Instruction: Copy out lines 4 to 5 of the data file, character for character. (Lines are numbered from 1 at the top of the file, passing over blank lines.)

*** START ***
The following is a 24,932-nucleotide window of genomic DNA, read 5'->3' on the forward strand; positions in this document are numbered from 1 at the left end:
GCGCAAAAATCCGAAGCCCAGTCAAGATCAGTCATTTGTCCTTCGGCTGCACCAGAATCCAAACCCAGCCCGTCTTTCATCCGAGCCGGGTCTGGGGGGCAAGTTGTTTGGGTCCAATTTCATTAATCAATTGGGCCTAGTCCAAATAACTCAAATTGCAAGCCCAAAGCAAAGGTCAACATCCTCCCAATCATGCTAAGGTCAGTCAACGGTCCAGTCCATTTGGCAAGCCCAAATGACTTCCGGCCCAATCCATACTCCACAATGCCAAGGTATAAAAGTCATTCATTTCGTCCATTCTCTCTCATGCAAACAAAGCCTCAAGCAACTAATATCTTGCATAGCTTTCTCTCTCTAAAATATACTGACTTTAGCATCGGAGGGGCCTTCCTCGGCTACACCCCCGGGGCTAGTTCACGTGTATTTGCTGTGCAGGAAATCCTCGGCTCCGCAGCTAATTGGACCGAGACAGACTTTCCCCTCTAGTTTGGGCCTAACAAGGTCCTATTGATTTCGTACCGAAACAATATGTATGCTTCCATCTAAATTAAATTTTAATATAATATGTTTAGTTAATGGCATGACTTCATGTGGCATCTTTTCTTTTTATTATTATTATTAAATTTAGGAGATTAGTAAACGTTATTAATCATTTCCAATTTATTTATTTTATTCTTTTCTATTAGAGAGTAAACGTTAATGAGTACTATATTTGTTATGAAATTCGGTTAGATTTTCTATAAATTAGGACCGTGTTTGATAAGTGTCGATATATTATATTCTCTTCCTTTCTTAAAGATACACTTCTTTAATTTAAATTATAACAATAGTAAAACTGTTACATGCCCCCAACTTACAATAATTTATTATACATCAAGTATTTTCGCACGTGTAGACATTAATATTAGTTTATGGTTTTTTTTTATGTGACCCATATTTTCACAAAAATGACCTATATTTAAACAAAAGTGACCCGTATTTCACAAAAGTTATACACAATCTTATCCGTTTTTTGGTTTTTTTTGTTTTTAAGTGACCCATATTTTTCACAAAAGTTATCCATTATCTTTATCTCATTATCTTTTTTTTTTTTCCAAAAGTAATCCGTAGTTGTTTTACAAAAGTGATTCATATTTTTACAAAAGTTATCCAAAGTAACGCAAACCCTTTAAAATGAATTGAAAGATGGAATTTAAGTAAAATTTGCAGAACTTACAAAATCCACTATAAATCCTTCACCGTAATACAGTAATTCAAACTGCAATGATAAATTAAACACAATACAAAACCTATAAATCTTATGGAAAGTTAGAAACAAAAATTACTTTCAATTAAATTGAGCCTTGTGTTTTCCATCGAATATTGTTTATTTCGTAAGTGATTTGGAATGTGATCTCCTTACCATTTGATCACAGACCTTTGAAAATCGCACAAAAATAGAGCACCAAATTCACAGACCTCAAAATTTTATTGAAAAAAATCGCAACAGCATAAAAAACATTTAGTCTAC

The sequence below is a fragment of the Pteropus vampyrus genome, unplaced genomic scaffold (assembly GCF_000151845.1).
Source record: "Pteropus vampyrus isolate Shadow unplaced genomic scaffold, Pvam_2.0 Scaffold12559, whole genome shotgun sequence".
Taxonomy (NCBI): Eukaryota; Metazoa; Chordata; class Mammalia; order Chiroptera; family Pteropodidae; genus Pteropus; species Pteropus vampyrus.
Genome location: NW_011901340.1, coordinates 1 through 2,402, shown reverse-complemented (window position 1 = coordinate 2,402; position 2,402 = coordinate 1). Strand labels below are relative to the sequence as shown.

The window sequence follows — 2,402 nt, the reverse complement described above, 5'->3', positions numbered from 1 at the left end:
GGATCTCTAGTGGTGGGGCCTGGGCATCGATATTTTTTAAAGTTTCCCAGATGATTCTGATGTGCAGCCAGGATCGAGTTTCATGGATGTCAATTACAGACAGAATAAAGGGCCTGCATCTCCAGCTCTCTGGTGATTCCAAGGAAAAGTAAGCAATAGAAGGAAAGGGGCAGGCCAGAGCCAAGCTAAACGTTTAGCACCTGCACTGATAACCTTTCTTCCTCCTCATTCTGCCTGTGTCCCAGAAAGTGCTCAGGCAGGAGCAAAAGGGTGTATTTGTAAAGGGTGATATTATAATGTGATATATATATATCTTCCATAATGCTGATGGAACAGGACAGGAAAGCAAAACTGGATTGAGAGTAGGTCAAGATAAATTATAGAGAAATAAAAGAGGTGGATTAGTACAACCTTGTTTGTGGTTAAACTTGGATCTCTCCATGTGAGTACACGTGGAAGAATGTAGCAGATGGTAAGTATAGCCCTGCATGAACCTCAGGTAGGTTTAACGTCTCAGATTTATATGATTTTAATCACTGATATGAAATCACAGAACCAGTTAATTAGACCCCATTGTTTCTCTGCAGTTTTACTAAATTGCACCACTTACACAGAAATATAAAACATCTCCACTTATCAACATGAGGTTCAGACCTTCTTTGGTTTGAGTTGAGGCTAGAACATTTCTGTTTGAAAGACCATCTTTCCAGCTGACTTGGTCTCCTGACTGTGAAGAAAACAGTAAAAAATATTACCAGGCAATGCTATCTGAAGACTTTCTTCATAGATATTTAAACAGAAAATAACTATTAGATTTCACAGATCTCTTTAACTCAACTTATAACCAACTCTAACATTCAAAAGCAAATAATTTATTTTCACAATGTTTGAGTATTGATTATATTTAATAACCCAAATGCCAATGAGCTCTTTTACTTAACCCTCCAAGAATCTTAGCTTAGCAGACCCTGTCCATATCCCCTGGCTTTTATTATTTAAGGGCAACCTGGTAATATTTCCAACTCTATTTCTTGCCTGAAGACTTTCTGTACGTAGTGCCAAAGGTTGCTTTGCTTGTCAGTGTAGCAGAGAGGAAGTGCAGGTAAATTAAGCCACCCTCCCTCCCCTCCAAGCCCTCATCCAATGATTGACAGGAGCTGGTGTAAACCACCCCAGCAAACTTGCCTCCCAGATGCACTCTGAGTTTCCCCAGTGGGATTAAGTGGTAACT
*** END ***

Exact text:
Source record: "Pteropus vampyrus isolate Shadow unplaced genomic scaffold, Pvam_2.0 Scaffold12559, whole genome shotgun sequence".
Taxonomy (NCBI): Eukaryota; Metazoa; Chordata; class Mammalia; order Chiroptera; family Pteropodidae; genus Pteropus; species Pteropus vampyrus.